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On a sunny May morning in NYC, Whitney Wolfe smoothes her hair (golden) takes a sip of her iced coffee (black) and points across the leafy patio at a handsome guy sitting with a friend.
“So did I.” Wouldn’t it be nice, she continues, if there were a bubble over his head listing his job and his education?
Wouldn’t it be nice if you could just get up and say ‘Hi?
In essence, the app is an attempt to answer her train of questions above.
It works just like other dating apps—users see pictures of other users, swipe right if they like what they see, and get matched if the interest is mutual.
“Guys found it to be ‘desperate,’ when it wasn’t desperate, it was part of a broken system.” Like many startup founders, Wolfe has big ambitions for the service: “It’s not a dating app, it’s a movement,” she says.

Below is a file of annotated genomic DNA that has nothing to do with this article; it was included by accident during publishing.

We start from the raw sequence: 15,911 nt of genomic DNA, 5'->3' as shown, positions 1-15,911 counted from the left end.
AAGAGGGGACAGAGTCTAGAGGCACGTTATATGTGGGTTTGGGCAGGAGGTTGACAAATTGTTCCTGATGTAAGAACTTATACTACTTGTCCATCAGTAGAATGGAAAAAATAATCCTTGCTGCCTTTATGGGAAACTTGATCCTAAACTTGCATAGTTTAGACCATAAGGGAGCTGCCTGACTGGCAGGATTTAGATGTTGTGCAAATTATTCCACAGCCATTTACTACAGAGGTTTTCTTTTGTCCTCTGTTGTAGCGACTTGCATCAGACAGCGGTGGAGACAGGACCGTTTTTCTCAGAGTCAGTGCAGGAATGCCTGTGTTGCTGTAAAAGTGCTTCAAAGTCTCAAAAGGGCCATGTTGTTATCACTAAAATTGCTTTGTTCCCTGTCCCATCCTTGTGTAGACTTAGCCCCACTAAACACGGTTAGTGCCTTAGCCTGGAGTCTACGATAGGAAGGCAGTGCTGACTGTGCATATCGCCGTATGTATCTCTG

“This could change the way women and men treat each other, women and men date, and women feel about themselves.” Bumble launched about six months ago and seems to be catching on.
“I don’t think it’s been socially acceptable for women to drop out of college and start a tech company.” Wolfe is adamant that “Bumble has nothing to do with Tinder,” but the comparisons are inevitable—they have similar matching mechanisms (the swipe) similar designs (Tinder designers Chris Gulczynski and Sarah Mick also designed Bumble) and similar marketing on college campuses.
Still, Wolfe insists she’s not trying to beat Tinder at its own game.
With around half a million users sending 200,000 messages per day, it’s growing about 15% every week, Wolfe claims. While Bumble has not yet monetized and won’t disclose the details of its funding, Wolfe’s partner and major funder is Andrey Andreev, founder of Badoo, the multi-billion dollar European social network.Tags: Adult Dating, affair dating, sex dating